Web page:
March 22 2012
Just when you think President Obama has exhausted the list of people and inanimate objects (ATM machines) to be blamed for the economic failures of his presidency, he surprises you:
President Obama denied culpability for the failure of solar firm Solyndra in a radio interview on Tuesday, instead pinning the blame on Congress and the Chinese.
The loans initiative used to finance Solyndra was “not our program,” he told American Public Media in response to question about Solyndra’s bankruptcy and subsequent controversy.
“Understand, this was not our program per se,” Obama said. “Congress–Democrats and Republicans–put together a loan guarantee program…to help start-up companies get to scale.”
It is that per se that somehow most deliciously captures our leader's method of evading responsibility.
But the rest of us remember only too well that it was Energy Secretary David Chu who decided in favor of guaranteeing the $535 million loan to Solyndra, despite warning signs that the project was heading for bankruptcy. And FactCheck.org notes, “Solyndra’s loan guarantee came under another program created by the president’s 2009 stimulus for companies developing ‘commercially available technologies.’”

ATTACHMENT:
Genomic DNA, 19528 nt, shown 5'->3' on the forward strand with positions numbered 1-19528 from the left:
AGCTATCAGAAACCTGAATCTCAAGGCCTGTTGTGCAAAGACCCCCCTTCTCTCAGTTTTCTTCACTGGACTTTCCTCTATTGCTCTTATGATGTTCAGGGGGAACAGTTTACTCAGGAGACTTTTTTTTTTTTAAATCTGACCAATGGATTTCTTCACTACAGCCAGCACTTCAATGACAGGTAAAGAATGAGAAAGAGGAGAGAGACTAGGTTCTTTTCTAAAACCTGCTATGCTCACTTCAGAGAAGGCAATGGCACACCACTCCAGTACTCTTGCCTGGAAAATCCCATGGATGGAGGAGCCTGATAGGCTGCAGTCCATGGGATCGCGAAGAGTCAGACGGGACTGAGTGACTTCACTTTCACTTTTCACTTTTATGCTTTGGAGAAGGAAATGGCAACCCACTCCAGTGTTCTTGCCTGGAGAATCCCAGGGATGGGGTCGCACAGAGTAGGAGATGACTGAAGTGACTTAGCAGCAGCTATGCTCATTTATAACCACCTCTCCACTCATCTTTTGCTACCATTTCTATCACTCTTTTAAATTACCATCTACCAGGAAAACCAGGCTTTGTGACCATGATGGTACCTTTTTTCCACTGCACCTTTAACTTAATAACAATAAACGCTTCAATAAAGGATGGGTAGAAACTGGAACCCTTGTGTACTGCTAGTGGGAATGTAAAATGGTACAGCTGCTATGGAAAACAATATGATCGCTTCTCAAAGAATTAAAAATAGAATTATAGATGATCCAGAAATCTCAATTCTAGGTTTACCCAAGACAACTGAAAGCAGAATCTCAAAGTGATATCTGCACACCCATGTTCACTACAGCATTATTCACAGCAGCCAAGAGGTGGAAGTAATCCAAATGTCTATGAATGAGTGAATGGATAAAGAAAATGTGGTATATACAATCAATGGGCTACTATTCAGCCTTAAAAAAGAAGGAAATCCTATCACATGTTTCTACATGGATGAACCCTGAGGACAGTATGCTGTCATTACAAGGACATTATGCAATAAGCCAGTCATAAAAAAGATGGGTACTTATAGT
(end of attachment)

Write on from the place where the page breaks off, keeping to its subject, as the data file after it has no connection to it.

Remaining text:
It is interesting that the man who doesn’t take responsibility for failure has no shame taking credit for an extension of the Keystone XL pipeline project that he unilaterally killed. As you may know, he has announced that his administration is allowing work to move forward on the southern half of the pipeline.
TransCanada announced weeks ago that it was planning to start building the southern half of the pipeline by late spring or early summer at the latest. It doesn’t even need approval from the State Department to do so because no international boundary is implicated. All it needs are regulatory approvals from whichever federal agencies are in charge here. (Bureaucracy being what it is, no one’s quite sure yet who that might be.) All The One is doing here is making sure there’s a little less red tape in the way of a project that’s already a fait accompli.
It should bother us all that the most powerful man in the world vacilates between presenting himself as a hapless pawn of circumstances beyond his control and grandiosity.
As much as I deplore to loss of money to taxpapers occasioned by the Solyndra loan, I’d almost admire a president who he could say, “Yes, we are responsible, and we blew it.”
(For an another interesting example of delusional thinking, see Secretary Chu grading himself for his investing prowess, including Solyndra.)